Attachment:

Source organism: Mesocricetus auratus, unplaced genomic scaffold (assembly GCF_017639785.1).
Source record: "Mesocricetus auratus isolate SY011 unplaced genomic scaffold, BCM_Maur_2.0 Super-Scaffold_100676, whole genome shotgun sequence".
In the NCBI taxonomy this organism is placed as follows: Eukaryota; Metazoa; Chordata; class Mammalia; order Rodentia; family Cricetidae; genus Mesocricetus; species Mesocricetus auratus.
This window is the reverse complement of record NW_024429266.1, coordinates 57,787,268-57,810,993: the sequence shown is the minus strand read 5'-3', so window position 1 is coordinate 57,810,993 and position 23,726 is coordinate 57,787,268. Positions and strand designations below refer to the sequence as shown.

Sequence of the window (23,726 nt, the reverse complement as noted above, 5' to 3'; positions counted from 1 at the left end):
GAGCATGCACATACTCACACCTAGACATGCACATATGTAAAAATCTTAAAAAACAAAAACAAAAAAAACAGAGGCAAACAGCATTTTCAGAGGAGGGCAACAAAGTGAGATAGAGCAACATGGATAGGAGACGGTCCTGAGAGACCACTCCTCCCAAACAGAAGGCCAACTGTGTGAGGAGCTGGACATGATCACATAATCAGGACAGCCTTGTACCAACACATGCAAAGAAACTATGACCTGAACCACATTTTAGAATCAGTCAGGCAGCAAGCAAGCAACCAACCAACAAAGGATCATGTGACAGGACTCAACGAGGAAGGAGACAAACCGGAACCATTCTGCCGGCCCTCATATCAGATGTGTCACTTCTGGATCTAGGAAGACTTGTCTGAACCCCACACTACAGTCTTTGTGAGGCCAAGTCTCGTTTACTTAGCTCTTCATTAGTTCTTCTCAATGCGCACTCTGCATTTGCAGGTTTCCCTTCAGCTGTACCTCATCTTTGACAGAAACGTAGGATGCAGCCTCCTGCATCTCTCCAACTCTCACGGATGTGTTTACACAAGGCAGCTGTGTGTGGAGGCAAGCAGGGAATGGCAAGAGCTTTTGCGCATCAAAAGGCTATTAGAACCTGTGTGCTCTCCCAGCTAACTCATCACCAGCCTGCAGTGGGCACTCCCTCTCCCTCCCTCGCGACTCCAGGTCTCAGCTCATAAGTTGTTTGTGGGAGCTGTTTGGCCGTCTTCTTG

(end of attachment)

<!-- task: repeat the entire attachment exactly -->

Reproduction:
Source organism: Mesocricetus auratus, unplaced genomic scaffold (assembly GCF_017639785.1).
Source record: "Mesocricetus auratus isolate SY011 unplaced genomic scaffold, BCM_Maur_2.0 Super-Scaffold_100676, whole genome shotgun sequence".
In the NCBI taxonomy this organism is placed as follows: Eukaryota; Metazoa; Chordata; class Mammalia; order Rodentia; family Cricetidae; genus Mesocricetus; species Mesocricetus auratus.
This window is the reverse complement of record NW_024429266.1, coordinates 57,787,268-57,810,993: the sequence shown is the minus strand read 5'-3', so window position 1 is coordinate 57,810,993 and position 23,726 is coordinate 57,787,268. Positions and strand designations below refer to the sequence as shown.

Sequence of the window (23,726 nt, the reverse complement as noted above, 5' to 3'; positions counted from 1 at the left end):
GAGCATGCACATACTCACACCTAGACATGCACATATGTAAAAATCTTAAAAAACAAAAACAAAAAAAACAGAGGCAAACAGCATTTTCAGAGGAGGGCAACAAAGTGAGATAGAGCAACATGGATAGGAGACGGTCCTGAGAGACCACTCCTCCCAAACAGAAGGCCAACTGTGTGAGGAGCTGGACATGATCACATAATCAGGACAGCCTTGTACCAACACATGCAAAGAAACTATGACCTGAACCACATTTTAGAATCAGTCAGGCAGCAAGCAAGCAACCAACCAACAAAGGATCATGTGACAGGACTCAACGAGGAAGGAGACAAACCGGAACCATTCTGCCGGCCCTCATATCAGATGTGTCACTTCTGGATCTAGGAAGACTTGTCTGAACCCCACACTACAGTCTTTGTGAGGCCAAGTCTCGTTTACTTAGCTCTTCATTAGTTCTTCTCAATGCGCACTCTGCATTTGCAGGTTTCCCTTCAGCTGTACCTCATCTTTGACAGAAACGTAGGATGCAGCCTCCTGCATCTCTCCAACTCTCACGGATGTGTTTACACAAGGCAGCTGTGTGTGGAGGCAAGCAGGGAATGGCAAGAGCTTTTGCGCATCAAAAGGCTATTAGAACCTGTGTGCTCTCCCAGCTAACTCATCACCAGCCTGCAGTGGGCACTCCCTCTCCCTCCCTCGCGACTCCAGGTCTCAGCTCATAAGTTGTTTGTGGGAGCTGTTTGGCCGTCTTCTTG